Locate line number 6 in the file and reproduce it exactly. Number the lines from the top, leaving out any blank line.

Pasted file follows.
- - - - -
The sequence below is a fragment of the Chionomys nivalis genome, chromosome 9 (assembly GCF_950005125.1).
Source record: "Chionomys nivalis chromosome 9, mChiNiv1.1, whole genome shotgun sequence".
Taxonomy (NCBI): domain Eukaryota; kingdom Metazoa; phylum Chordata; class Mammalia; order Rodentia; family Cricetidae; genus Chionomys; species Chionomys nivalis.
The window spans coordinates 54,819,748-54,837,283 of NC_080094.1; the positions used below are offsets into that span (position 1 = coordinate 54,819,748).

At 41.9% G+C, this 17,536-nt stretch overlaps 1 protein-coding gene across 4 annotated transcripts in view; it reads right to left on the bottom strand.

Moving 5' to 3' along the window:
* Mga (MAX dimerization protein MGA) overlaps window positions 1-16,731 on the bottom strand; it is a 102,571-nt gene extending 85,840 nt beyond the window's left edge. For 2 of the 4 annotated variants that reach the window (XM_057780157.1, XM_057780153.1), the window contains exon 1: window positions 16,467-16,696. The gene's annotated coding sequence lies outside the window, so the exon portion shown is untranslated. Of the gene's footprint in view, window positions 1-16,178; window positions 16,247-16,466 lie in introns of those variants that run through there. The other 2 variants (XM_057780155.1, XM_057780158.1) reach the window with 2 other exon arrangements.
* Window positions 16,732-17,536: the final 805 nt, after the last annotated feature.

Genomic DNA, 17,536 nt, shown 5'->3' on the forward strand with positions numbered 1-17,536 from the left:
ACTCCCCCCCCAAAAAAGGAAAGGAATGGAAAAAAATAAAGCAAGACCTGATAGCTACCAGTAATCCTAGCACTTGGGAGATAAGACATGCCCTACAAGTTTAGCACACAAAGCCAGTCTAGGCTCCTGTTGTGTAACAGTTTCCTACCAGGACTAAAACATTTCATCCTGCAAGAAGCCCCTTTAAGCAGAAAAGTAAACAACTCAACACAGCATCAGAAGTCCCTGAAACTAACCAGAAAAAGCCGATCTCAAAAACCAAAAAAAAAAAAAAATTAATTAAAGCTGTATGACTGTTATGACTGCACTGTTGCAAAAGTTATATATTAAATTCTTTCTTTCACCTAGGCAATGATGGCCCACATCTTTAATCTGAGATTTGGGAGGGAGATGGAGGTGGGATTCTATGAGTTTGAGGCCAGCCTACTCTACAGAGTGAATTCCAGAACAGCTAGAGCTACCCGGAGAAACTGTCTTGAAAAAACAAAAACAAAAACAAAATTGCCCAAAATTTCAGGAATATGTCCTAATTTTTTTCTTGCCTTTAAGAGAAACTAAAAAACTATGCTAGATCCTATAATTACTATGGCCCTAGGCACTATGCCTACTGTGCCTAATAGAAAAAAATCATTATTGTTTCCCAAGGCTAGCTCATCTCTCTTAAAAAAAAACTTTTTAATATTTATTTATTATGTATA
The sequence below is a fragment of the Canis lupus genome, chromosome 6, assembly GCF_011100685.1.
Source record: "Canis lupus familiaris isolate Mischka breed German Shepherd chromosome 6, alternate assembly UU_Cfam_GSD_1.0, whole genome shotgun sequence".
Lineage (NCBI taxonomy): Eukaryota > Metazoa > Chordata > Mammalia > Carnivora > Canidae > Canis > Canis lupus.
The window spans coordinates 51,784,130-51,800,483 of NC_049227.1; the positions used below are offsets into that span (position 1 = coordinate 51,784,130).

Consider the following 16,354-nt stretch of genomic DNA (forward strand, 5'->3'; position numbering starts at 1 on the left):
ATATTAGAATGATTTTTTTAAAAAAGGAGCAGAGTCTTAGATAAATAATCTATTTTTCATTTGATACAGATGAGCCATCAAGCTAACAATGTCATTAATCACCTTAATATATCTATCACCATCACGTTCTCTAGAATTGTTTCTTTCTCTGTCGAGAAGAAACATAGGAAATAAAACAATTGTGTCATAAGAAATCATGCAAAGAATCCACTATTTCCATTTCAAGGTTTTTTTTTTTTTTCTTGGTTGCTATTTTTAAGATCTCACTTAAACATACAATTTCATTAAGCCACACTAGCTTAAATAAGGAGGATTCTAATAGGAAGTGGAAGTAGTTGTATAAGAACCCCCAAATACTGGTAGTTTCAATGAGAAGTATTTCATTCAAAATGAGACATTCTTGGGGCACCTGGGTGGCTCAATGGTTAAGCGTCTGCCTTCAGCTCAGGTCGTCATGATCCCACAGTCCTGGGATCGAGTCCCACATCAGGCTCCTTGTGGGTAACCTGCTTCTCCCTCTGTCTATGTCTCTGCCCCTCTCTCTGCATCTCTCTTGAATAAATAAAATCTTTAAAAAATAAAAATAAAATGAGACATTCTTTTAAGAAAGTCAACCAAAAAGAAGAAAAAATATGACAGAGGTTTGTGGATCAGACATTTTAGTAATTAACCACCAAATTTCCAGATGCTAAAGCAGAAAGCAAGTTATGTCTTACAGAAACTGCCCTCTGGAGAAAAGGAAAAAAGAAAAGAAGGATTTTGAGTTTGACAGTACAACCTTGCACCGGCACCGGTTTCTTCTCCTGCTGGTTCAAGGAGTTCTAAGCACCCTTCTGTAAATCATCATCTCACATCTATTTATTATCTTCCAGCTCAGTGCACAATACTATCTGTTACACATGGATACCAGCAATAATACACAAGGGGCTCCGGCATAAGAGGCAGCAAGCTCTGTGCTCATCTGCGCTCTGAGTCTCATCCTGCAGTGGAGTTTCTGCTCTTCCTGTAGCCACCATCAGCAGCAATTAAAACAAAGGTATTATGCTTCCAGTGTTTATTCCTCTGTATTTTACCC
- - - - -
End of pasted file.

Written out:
Moving 5' to 3' along the window: